Registration Dossier

Administrative data

Endpoint:
epidemiological data
Type of information:
other: epidemiological study in Humans
Adequacy of study:
key study
Study period:
2009
Reliability:
1 (reliable without restriction)
Rationale for reliability incl. deficiencies:
other: Professionally performed and reported epidemiological study with a large number of "patients" and survaillance period of >20 years

Data source

Reference
Reference Type:
study report
Title:
Unnamed
Year:
2005

Materials and methods

Study type:
cohort study (retrospective)
Endpoint addressed:
carcinogenicity
Test guideline
Guideline:
other: none
Principles of method if other than guideline:
The aim of this study was to assess and quantify any association between cancer incidence and exposure to dapsone and to Vietnam service among Australian Army servicemen who served in Vietnam during the Vietnam war.
The study cohort ('servicemen') consisted of all 115,407 males who served in the Australian Army for at least one year between 1965 and 1972. Identification of servicemen, those who had been exposed to dapsone, and those treated for malaria was done through Army records. Cancer incidence was determined by reference to State and Territory cancer registry records for the period 1972 to 1989, although not all registries had complete coverage for all of this period. Cancer incidence was examined for all cancers, and for 28 sites of cancer that included the cancers of a priori interest as well as groupings with more than 30 incident cases.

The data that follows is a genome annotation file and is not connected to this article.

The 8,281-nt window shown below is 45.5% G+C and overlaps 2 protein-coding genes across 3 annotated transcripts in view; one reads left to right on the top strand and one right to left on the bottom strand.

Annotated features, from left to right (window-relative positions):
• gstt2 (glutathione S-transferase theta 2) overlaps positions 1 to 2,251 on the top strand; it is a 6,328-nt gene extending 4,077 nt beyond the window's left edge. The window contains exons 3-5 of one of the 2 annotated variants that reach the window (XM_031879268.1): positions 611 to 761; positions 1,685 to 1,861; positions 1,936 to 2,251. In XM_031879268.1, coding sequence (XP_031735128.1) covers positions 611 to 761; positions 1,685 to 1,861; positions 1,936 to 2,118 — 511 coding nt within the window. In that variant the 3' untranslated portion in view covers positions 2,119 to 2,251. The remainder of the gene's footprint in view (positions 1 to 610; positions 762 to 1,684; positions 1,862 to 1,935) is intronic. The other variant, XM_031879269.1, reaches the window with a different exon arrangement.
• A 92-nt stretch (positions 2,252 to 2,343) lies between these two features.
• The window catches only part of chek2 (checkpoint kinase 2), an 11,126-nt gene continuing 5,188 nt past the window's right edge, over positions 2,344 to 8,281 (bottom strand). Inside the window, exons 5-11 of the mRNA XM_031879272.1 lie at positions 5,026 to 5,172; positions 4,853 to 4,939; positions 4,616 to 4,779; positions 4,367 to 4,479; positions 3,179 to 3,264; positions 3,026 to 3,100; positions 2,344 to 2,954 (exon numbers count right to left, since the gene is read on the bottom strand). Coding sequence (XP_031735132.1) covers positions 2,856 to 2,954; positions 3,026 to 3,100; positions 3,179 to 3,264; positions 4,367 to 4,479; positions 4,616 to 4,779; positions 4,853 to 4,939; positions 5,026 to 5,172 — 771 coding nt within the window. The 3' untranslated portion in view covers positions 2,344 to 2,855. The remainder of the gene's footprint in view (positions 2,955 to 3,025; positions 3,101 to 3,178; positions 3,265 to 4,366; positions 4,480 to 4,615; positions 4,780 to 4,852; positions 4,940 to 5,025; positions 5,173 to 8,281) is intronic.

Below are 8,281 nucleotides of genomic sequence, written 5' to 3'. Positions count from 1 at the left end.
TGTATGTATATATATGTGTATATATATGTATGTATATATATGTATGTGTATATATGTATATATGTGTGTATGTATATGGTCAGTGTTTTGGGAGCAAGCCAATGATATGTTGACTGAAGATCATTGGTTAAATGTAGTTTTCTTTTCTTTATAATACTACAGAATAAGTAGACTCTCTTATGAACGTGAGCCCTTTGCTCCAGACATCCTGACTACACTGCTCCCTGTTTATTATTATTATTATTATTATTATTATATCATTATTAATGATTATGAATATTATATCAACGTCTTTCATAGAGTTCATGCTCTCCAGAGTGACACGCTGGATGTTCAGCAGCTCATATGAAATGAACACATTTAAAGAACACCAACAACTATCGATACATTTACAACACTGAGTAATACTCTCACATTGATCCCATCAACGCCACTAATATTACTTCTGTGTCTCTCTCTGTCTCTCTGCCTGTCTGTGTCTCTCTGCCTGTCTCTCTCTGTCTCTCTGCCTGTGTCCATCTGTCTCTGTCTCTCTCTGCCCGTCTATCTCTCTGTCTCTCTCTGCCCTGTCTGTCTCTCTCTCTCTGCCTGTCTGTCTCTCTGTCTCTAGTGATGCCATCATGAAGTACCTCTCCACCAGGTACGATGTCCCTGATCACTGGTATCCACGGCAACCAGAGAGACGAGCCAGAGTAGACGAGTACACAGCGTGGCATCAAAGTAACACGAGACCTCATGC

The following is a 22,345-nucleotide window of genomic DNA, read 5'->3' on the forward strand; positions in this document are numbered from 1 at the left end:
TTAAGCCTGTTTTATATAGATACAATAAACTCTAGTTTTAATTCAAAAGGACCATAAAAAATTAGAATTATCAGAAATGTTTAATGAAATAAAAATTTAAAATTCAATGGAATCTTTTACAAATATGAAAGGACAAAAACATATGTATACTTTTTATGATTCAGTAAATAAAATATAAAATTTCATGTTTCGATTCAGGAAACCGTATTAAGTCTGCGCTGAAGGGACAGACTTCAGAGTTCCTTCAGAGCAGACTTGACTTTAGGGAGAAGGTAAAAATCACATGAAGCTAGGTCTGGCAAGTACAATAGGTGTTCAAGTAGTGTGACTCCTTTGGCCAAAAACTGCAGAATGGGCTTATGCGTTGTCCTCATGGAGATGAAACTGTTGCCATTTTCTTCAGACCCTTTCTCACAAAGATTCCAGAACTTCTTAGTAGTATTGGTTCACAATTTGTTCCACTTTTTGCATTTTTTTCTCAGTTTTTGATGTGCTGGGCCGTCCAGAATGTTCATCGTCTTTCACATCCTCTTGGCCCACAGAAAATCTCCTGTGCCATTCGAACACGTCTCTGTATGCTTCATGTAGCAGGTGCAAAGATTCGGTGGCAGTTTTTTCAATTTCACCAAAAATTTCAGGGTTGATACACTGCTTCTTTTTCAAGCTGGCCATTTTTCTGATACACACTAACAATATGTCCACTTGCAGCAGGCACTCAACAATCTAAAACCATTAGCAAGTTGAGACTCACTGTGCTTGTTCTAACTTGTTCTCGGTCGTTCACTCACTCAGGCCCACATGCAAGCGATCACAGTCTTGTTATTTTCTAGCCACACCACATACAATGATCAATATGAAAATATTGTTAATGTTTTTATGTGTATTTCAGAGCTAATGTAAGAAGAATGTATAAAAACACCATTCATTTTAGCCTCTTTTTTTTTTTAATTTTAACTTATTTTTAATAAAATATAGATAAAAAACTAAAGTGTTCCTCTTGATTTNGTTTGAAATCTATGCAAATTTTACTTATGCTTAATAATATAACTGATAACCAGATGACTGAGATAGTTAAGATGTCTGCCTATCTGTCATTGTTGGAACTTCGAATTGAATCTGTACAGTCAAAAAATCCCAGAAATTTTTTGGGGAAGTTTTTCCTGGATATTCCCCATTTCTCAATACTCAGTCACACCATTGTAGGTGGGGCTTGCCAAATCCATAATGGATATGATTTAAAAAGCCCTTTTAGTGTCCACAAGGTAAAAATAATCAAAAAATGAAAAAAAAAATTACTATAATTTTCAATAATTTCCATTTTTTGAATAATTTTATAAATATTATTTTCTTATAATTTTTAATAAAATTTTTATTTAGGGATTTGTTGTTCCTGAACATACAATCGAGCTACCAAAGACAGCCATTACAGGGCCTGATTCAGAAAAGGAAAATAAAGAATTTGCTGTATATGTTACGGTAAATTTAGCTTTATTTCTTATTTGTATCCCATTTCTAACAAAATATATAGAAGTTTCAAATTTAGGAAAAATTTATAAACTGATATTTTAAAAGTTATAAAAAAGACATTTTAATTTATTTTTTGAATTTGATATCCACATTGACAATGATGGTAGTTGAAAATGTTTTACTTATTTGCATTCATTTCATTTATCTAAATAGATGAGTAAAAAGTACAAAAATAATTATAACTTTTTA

Cancer incidence rates, controlling for age and calendar year, were compared for several subgroups of servicemen:
• dapsone-exposed Vietnam veterans compared with non-exposed Vietnam veterans;
• for dapsone-exposed Vietnam veterans, those with the higher exposures compared with those with the lower exposures;
• Vietnam veterans with malaria compared with other Vietnam veterans;
• Vietnam veterans compared with non-veterans;
• dapsone-exposed Vietnam veterans compared with non-veterans;
• servicemen compared with other males in the Australian population.
Where possible, these comparisons were made separately for National Service (conscript) and Australian Regular Army (volunteer) servicemen.
Cancer mortality was not directly assessed.
GLP compliance:
no
Remarks: